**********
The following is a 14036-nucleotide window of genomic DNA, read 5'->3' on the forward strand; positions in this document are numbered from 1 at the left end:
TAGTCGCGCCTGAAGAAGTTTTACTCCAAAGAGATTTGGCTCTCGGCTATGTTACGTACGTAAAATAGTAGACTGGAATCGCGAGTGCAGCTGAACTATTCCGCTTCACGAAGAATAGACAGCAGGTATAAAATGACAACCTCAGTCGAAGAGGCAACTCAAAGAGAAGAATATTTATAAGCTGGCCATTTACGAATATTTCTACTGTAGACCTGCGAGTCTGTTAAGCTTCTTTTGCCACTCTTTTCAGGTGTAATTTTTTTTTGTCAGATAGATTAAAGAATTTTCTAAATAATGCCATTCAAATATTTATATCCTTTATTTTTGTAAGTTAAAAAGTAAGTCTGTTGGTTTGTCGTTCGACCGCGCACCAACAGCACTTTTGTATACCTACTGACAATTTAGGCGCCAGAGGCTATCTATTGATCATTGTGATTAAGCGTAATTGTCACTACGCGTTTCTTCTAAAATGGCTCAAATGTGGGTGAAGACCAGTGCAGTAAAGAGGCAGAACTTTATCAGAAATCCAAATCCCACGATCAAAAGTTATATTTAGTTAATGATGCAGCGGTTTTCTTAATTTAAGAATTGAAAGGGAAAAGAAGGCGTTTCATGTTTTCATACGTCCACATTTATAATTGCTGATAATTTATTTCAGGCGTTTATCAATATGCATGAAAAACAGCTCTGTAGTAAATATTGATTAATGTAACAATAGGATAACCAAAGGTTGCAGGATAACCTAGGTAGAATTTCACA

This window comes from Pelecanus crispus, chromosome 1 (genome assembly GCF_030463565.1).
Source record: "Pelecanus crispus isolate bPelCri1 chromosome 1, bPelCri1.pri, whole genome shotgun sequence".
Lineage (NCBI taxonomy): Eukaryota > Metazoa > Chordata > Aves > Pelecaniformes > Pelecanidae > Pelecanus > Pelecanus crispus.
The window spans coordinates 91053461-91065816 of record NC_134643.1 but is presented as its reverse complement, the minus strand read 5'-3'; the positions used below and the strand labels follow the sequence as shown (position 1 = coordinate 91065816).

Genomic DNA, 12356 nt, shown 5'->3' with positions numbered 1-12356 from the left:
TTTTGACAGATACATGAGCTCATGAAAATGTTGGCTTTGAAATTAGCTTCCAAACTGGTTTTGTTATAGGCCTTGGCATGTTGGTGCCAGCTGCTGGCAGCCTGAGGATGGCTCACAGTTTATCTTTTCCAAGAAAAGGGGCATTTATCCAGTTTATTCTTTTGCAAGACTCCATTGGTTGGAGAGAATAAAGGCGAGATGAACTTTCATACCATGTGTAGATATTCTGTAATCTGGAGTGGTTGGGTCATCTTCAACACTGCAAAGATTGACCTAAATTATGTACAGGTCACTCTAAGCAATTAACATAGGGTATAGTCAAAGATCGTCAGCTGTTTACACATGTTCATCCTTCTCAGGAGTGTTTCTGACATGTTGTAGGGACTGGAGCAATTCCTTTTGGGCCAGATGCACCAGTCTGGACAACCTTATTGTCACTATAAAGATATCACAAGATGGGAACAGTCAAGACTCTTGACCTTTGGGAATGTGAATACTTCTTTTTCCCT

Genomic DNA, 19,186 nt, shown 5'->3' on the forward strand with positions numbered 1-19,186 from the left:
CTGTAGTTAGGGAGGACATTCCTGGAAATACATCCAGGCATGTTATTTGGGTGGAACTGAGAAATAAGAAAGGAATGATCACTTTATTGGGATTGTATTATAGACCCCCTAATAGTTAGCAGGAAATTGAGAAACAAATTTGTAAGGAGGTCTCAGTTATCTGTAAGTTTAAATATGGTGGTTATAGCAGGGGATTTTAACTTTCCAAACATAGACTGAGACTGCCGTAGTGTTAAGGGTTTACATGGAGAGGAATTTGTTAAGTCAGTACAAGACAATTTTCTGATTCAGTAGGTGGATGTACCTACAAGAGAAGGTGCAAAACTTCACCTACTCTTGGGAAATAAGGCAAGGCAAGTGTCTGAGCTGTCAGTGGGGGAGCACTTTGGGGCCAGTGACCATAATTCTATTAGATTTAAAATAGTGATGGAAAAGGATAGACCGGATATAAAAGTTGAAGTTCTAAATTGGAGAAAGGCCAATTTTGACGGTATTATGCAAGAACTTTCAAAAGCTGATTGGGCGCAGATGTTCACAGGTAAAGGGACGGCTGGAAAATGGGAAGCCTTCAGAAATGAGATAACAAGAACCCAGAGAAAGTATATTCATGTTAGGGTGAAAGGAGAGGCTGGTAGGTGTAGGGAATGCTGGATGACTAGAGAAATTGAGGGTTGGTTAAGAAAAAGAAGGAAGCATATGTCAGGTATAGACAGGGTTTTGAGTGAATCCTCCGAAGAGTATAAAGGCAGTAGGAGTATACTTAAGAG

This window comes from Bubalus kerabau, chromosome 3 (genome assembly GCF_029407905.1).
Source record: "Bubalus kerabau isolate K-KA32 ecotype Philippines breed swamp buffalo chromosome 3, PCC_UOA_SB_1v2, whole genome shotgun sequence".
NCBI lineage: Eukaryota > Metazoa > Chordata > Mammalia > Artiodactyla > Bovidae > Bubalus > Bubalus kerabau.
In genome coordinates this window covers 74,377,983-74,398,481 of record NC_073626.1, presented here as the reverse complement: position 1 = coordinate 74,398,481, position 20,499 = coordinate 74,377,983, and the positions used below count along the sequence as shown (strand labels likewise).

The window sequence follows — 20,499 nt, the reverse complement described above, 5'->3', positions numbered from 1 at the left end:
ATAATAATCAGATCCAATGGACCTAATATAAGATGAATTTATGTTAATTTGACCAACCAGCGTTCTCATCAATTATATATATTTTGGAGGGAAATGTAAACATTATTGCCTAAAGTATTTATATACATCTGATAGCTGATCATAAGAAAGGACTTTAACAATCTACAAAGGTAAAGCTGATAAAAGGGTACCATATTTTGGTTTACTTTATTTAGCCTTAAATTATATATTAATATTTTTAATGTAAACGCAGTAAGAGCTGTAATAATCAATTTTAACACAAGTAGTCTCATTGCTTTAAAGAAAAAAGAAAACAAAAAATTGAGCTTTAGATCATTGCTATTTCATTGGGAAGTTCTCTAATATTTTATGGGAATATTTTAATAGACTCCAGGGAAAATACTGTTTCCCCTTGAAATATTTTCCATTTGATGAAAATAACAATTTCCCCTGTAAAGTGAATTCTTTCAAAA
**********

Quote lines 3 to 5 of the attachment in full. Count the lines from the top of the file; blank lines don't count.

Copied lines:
This window comes from Pelecanus crispus, chromosome 1 (genome assembly GCF_030463565.1).
Source record: "Pelecanus crispus isolate bPelCri1 chromosome 1, bPelCri1.pri, whole genome shotgun sequence".
Lineage (NCBI taxonomy): Eukaryota > Metazoa > Chordata > Aves > Pelecaniformes > Pelecanidae > Pelecanus > Pelecanus crispus.